By Aisha Aswani, Senior Human Rights & Ethical Trade Manager

On Monday 18 October, it’s Anti-Slavery Day. A national day that aims to raise awareness of human trafficking and modern slavery around the world.

Modern slavery can happen anywhere, and anyone can become a victim. The pure scale of the problem can be overwhelming. The International Labour Organisation estimates 40 million people are victims of modern slavery globally. The Global Slavery Index estimates there are 136,000 potential victims in the UK on any given day.

Modern slavery is a complicated issue. Every day, people are being exploited both globally and in the UK. It’s indiscriminate and can affect absolutely anyone, including your family, friends, colleagues, or strangers you might pass in the street. It comes in many forms – including forced labour, debt bondage, trafficking, or servitude. 

I’m pleased to say that we have a long-standing commitment to protecting the human rights of people in our global supply chain and operations. We welcomed the introduction of the Modern Slavery Act in 2015 and are committed to providing an open and honest account of what we’re doing to prevent modern slavery in our supply chains and business. Every year we write a Modern Slavery statement that explains our work to prevent modern slavery and support victims.

Read more about our approach to truly ethical trading and how we tackle modern slavery in our food supply chains.

We can all play our part in fighting this issue. Your actions can help save lives. Please have a read of our ‘spot the signs’ poster, which outlines how to identify situations and victims of modern slavery.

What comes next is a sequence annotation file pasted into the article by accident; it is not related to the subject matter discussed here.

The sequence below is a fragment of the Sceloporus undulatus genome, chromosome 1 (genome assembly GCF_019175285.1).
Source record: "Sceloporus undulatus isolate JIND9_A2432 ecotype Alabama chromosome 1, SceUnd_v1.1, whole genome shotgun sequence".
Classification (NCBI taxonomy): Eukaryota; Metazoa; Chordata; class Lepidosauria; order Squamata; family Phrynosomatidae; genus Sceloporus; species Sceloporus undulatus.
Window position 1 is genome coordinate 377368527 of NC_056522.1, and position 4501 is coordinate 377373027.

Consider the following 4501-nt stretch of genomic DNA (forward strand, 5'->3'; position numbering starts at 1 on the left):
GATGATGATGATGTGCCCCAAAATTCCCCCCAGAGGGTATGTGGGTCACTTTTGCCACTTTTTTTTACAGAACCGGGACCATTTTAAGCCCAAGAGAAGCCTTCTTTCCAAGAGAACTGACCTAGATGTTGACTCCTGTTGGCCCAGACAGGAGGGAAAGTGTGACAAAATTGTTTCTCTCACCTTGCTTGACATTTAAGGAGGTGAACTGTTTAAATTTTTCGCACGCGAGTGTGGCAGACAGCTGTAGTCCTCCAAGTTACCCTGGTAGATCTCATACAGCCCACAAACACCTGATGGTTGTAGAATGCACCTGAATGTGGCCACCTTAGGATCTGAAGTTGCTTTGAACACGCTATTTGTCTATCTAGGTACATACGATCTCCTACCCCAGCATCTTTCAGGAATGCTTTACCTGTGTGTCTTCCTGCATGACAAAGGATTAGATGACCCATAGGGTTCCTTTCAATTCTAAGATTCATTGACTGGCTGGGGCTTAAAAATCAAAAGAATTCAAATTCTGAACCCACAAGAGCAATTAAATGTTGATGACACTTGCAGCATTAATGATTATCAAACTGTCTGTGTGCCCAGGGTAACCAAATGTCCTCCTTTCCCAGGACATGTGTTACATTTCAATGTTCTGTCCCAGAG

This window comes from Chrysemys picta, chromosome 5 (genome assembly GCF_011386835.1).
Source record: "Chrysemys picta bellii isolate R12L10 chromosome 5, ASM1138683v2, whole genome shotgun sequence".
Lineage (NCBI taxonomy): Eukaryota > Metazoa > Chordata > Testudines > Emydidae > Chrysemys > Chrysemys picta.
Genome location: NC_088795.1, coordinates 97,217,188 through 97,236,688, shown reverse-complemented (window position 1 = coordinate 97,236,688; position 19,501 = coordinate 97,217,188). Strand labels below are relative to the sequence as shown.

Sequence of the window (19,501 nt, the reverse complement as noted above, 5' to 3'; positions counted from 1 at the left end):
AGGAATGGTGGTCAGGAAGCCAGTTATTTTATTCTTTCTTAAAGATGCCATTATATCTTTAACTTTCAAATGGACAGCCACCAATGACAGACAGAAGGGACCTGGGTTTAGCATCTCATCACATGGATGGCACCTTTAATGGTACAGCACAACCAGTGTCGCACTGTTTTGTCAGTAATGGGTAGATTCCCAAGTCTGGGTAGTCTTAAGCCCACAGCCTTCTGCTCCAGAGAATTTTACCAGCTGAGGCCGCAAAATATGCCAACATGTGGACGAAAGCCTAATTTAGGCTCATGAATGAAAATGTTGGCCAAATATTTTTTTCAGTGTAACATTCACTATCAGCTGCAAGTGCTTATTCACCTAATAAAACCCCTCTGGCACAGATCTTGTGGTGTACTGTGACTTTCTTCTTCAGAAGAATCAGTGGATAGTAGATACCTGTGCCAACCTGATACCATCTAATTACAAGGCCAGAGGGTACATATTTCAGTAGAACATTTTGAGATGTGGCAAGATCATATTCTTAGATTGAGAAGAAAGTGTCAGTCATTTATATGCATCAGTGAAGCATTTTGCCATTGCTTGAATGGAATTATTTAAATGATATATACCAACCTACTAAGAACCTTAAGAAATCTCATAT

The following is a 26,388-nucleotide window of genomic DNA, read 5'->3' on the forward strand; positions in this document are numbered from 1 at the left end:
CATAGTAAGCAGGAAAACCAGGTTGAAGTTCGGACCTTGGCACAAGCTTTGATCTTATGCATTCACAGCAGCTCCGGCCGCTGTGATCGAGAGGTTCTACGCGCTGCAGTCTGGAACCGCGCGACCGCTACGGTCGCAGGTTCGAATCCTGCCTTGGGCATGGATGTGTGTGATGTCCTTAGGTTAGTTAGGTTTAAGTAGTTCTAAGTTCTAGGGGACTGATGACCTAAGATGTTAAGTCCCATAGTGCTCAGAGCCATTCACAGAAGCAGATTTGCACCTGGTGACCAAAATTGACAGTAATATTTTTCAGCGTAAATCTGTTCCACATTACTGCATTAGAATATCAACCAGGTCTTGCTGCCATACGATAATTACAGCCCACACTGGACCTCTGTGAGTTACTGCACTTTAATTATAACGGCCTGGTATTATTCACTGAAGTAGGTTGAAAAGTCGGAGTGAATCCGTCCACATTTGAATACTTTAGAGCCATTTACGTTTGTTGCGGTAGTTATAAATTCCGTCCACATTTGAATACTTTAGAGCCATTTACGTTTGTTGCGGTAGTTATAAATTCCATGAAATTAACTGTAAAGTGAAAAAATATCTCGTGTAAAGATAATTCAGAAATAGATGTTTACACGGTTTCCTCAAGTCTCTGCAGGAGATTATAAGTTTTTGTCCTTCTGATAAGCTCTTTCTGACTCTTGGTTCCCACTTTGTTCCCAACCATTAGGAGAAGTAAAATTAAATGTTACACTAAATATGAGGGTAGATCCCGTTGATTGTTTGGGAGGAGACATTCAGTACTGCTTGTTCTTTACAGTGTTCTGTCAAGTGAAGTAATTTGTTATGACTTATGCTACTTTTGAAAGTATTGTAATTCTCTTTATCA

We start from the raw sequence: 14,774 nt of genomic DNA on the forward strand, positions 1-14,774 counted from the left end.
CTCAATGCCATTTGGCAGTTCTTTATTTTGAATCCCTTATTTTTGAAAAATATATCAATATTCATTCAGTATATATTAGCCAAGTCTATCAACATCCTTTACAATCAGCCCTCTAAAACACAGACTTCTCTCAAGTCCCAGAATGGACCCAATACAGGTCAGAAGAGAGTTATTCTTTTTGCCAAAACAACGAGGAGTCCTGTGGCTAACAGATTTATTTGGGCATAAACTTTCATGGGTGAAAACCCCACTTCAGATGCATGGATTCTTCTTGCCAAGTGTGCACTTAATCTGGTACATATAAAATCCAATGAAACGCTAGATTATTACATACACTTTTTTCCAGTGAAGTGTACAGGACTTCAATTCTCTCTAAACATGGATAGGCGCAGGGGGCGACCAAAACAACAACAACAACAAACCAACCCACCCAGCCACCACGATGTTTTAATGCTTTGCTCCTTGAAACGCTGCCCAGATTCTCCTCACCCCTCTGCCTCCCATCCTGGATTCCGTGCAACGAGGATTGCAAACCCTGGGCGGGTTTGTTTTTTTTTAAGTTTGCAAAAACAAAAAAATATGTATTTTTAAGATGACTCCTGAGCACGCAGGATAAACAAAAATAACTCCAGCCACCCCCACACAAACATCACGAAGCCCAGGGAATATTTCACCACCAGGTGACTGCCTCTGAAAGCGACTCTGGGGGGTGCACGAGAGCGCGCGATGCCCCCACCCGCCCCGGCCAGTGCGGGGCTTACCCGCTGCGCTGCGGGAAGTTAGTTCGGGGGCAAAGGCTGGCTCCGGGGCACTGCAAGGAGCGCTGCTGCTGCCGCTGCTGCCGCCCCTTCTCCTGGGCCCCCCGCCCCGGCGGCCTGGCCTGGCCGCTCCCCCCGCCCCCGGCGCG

How we act to prevent modern slavery

We all have a responsibility to prevent slavery in any form throughout our business. Take our Food supply chain, for instance. There could be hundreds of workers involved to get one product on our shelves. We need to make sure we’re protecting every single one of them. 

While we’ve worked hard to put processes in place with our suppliers to protect workers, modern slavery cases can be challenging to address and difficult to find. As part of our commitment to supply chain transparency, we’ve disclosed details of our Co-op Food own-brand direct supplying sites, along with worker data – click here to view. For us, uncovering cases is a success. It shows that our suppliers have found victims and helped them find a way out. We’re also a founding member of the Modern Slavery Intelligence Network and joined Unseen’s Helpline Business Portal to improve our ability to identify issues and hear from workers directly.

We’ve a robust Ethical Trade audit monitoring programme that covers all Co-op branded products. Where issues are identified through ethical audits, we work with suppliers to find solutions. But we know audits can only go so far. That’s why we have a global supplier engagement programme packed with training and learning events for our suppliers to develop the capacity to deal with the issue. You can read more about how we protect workers in our supply chains.

If you’d like to find out more, please contact the Ethical Trade team.